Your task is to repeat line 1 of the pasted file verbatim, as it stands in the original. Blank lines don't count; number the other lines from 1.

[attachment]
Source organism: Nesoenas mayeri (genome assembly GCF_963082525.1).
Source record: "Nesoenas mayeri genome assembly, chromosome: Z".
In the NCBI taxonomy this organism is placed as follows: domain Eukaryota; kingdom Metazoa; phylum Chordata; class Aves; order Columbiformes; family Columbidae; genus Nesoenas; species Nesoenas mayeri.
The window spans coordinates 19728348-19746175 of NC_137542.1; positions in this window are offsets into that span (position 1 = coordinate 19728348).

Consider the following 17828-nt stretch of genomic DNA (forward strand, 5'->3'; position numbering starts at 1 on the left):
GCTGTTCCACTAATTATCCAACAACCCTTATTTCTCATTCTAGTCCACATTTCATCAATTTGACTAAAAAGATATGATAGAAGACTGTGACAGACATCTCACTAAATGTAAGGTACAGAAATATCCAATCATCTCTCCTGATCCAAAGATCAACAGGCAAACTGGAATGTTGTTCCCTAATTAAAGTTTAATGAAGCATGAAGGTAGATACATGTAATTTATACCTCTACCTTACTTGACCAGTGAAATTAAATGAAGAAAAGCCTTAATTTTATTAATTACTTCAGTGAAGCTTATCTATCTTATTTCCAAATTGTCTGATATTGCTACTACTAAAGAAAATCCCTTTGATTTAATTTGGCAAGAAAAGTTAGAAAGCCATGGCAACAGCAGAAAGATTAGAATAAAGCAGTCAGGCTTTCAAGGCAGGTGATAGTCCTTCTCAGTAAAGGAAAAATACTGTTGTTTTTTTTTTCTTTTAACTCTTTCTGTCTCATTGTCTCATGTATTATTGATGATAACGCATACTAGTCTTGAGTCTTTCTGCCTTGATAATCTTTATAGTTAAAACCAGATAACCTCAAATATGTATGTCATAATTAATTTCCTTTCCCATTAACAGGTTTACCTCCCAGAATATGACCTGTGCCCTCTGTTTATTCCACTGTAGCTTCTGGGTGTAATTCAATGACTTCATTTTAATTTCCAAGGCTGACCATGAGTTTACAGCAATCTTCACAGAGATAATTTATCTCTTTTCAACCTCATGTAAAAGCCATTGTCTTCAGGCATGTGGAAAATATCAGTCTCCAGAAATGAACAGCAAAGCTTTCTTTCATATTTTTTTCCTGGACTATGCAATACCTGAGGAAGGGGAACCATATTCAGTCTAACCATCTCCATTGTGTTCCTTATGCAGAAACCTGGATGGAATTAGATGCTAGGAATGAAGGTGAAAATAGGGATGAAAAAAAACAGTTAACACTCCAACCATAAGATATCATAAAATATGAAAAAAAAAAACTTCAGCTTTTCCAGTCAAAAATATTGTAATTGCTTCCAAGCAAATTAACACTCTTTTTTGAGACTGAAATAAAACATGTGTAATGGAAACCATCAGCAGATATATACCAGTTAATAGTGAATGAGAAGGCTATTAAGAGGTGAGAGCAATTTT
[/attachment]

Source organism: Nesoenas mayeri (genome assembly GCF_963082525.1).